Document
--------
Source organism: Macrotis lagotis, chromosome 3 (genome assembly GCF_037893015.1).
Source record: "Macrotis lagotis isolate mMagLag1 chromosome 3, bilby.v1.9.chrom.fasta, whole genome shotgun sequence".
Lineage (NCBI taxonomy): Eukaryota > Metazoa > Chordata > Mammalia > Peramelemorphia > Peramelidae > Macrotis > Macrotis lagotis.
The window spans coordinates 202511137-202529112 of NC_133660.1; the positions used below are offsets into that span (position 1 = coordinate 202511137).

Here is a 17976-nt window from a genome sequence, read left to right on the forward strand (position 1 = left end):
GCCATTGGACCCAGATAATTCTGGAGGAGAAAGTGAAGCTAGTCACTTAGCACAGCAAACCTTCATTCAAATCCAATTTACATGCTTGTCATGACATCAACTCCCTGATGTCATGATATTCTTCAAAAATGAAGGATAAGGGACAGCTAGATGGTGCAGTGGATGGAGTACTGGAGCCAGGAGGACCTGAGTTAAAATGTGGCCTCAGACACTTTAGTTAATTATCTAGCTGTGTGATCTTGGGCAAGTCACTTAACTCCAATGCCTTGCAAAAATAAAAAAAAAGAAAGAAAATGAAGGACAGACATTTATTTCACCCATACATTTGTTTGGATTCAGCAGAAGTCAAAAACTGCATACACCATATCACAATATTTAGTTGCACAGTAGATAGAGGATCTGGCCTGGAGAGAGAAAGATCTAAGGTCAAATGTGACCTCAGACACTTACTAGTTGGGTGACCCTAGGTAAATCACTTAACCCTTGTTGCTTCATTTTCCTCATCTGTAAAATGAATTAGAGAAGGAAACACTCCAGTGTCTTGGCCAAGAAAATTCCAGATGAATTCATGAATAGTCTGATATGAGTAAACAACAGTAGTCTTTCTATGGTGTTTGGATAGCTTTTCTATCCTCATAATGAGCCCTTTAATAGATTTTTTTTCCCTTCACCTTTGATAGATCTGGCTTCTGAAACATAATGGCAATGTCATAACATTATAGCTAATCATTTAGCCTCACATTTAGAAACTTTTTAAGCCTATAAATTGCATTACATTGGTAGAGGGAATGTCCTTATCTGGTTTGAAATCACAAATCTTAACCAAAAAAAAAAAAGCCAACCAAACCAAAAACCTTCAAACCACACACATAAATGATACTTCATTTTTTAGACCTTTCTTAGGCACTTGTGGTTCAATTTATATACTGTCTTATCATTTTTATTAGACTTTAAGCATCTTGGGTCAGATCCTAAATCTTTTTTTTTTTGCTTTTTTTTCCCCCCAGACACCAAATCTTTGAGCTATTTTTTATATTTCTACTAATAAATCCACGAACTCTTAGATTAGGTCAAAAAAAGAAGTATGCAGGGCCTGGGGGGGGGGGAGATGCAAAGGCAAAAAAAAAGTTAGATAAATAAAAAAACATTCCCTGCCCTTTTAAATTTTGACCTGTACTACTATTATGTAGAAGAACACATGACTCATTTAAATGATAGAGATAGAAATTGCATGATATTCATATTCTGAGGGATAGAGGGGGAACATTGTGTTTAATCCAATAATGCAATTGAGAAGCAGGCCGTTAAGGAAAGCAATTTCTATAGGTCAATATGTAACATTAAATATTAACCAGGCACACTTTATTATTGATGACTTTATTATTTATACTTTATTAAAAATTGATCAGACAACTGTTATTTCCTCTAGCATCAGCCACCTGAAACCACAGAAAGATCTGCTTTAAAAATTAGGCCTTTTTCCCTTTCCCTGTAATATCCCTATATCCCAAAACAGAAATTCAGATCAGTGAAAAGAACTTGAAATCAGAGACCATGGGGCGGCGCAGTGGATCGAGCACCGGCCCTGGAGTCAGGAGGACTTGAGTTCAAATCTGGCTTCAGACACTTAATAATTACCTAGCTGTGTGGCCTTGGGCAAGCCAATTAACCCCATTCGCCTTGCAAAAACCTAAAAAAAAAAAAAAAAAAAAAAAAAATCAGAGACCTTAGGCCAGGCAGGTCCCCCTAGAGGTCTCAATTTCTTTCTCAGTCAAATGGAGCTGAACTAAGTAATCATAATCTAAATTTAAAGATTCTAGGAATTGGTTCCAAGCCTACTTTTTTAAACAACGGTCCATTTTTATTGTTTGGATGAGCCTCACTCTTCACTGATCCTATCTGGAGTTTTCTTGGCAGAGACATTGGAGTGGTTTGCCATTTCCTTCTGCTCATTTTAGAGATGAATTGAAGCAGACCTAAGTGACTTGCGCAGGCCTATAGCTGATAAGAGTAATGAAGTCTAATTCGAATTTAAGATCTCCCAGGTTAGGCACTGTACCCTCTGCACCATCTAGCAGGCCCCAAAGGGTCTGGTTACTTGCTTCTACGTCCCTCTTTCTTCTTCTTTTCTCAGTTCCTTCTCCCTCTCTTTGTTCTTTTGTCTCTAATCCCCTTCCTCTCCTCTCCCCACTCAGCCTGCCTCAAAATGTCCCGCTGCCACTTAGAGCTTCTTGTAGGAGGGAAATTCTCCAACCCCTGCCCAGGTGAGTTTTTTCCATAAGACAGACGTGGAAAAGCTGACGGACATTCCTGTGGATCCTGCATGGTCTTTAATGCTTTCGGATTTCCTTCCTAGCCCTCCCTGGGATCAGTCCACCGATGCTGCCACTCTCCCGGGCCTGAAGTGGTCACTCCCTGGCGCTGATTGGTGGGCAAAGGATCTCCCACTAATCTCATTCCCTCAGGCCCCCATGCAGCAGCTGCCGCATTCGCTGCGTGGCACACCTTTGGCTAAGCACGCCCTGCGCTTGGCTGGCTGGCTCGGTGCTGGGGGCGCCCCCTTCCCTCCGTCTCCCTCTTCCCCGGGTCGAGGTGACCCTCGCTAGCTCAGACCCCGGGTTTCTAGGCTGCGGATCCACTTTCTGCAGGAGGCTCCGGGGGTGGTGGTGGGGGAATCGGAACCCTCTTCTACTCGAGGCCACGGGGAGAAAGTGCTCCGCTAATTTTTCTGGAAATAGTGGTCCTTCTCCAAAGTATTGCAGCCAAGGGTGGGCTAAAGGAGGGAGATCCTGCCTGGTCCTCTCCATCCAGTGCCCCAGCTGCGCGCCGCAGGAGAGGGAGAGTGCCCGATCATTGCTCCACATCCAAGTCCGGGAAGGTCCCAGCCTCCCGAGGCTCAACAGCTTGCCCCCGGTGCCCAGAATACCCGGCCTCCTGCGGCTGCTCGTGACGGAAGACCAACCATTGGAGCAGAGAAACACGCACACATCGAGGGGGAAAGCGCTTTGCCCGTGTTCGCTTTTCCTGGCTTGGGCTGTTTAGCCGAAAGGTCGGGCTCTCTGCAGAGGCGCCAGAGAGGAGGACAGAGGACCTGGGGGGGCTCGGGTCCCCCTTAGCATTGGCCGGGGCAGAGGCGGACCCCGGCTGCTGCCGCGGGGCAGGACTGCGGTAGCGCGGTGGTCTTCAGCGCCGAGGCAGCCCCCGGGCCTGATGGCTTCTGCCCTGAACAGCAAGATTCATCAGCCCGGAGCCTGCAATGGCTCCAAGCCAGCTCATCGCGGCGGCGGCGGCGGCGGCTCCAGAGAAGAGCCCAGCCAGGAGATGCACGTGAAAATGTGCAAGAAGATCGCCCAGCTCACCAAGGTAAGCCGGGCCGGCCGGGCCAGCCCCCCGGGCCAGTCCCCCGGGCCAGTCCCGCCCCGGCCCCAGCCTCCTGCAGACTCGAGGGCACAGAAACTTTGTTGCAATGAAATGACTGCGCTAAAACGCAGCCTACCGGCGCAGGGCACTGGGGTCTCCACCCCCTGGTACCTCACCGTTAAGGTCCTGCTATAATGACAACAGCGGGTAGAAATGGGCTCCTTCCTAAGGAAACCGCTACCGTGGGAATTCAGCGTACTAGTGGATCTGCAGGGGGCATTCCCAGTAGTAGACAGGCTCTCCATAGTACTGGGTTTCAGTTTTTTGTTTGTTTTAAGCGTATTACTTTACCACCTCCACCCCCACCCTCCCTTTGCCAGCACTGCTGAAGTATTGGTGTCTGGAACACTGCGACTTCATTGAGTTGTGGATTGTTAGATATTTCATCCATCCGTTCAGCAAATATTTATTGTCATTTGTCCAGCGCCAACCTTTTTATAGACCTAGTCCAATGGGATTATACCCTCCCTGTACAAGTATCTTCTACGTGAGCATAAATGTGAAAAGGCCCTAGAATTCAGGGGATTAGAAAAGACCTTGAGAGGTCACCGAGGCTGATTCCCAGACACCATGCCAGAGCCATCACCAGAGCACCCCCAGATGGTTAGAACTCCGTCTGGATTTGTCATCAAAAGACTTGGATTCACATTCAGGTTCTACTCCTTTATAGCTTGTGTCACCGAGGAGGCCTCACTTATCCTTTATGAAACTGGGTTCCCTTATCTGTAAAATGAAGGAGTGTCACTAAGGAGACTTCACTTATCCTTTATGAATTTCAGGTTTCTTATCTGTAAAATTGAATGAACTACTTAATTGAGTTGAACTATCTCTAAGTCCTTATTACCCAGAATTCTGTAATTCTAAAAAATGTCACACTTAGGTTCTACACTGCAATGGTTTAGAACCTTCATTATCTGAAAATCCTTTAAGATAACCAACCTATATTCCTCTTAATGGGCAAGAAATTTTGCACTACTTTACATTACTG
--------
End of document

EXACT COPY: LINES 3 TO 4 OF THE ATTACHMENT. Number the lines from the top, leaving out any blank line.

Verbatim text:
Lineage (NCBI taxonomy): Eukaryota > Metazoa > Chordata > Mammalia > Peramelemorphia > Peramelidae > Macrotis > Macrotis lagotis.
The window spans coordinates 202511137-202529112 of NC_133660.1; the positions used below are offsets into that span (position 1 = coordinate 202511137).